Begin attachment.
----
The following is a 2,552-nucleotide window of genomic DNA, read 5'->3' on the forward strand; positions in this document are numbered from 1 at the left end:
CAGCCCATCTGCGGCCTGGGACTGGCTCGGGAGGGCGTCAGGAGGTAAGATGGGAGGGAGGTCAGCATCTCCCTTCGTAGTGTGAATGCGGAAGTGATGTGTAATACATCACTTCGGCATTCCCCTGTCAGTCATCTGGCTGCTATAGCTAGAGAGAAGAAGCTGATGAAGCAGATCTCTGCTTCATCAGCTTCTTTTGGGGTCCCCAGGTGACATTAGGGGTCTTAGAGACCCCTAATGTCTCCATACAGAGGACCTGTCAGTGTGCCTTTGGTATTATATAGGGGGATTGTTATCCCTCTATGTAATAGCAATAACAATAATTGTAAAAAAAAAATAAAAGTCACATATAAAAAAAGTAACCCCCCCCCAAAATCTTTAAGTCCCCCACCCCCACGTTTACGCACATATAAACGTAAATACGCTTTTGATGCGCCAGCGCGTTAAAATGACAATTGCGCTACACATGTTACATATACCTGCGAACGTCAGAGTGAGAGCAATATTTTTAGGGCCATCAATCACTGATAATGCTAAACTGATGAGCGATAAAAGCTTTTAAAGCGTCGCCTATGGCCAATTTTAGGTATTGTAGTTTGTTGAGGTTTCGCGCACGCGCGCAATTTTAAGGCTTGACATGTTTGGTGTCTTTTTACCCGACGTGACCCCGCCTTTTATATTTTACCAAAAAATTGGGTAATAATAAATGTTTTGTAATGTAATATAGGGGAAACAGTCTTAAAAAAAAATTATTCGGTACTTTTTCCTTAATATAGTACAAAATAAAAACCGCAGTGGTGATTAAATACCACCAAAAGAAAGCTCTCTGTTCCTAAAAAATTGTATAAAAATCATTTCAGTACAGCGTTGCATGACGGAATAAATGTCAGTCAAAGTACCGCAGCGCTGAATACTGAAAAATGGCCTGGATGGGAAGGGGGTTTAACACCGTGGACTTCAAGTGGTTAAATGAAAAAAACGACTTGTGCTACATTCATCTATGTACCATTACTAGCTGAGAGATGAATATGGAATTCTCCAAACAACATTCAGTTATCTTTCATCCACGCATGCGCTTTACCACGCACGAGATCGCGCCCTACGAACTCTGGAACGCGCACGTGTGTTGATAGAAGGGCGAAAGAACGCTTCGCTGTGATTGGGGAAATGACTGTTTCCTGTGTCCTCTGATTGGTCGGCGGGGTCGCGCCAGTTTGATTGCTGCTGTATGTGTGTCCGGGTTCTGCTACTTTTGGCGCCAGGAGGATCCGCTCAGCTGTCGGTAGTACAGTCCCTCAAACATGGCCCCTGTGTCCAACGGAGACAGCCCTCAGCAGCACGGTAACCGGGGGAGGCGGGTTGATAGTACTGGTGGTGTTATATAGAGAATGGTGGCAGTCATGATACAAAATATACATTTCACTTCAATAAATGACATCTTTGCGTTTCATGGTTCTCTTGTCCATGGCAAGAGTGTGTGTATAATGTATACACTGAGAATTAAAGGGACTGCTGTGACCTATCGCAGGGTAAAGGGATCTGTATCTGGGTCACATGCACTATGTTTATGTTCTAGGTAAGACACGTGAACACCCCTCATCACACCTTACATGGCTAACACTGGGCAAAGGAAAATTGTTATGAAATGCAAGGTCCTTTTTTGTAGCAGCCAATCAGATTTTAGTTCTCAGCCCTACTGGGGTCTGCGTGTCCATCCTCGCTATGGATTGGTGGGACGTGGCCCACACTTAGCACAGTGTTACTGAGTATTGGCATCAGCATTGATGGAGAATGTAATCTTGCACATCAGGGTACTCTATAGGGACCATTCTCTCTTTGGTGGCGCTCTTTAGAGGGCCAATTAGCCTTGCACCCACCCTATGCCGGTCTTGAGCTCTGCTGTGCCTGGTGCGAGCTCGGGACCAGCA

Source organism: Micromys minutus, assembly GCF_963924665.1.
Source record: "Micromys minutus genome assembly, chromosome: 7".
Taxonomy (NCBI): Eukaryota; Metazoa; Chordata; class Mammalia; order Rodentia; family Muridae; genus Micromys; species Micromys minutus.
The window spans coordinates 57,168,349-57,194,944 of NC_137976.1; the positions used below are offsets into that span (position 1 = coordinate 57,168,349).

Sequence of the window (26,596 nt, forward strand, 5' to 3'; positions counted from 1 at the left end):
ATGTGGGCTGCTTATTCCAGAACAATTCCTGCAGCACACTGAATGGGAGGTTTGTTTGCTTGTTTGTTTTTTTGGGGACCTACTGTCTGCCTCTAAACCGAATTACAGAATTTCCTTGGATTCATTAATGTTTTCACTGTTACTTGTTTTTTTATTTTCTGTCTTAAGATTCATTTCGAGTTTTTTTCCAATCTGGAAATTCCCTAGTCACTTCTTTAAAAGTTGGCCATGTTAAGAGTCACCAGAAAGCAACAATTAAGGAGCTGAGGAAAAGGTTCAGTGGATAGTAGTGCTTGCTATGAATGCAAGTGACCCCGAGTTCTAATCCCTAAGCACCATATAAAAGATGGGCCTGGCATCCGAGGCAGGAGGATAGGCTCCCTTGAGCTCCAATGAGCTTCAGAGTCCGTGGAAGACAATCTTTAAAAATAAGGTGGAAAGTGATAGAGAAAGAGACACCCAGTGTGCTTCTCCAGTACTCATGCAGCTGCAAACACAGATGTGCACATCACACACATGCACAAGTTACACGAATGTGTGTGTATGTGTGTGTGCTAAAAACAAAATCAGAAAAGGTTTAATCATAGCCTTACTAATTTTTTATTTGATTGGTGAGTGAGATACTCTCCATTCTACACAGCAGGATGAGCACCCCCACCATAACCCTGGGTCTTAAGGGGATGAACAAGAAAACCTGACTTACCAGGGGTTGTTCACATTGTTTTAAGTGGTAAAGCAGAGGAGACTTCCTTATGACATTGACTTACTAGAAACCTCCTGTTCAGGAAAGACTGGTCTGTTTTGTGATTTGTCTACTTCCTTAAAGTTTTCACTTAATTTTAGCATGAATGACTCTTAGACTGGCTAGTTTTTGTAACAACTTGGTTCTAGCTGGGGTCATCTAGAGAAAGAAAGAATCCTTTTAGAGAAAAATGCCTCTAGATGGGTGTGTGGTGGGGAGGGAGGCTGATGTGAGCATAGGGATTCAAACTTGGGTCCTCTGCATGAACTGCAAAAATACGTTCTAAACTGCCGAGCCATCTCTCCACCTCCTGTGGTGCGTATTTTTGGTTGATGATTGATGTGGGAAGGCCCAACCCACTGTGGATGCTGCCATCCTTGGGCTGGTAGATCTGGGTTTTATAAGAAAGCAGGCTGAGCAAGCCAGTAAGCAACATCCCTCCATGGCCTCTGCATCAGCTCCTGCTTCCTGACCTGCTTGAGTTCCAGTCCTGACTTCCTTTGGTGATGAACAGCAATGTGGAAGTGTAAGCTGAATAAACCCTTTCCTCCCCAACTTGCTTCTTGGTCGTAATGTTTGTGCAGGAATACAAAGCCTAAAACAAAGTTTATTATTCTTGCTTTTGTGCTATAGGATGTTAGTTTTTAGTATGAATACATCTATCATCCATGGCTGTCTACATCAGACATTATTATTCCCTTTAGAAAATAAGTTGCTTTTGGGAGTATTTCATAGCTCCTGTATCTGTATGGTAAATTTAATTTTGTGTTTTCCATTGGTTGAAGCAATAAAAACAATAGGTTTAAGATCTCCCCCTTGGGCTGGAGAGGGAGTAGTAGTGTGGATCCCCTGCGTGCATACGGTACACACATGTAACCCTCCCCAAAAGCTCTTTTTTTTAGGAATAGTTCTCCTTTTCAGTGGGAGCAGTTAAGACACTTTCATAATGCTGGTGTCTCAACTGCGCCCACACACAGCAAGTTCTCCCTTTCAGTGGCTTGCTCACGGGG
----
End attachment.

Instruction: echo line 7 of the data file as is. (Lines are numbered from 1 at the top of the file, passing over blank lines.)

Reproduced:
Sequence of the window (26,596 nt, forward strand, 5' to 3'; positions counted from 1 at the left end):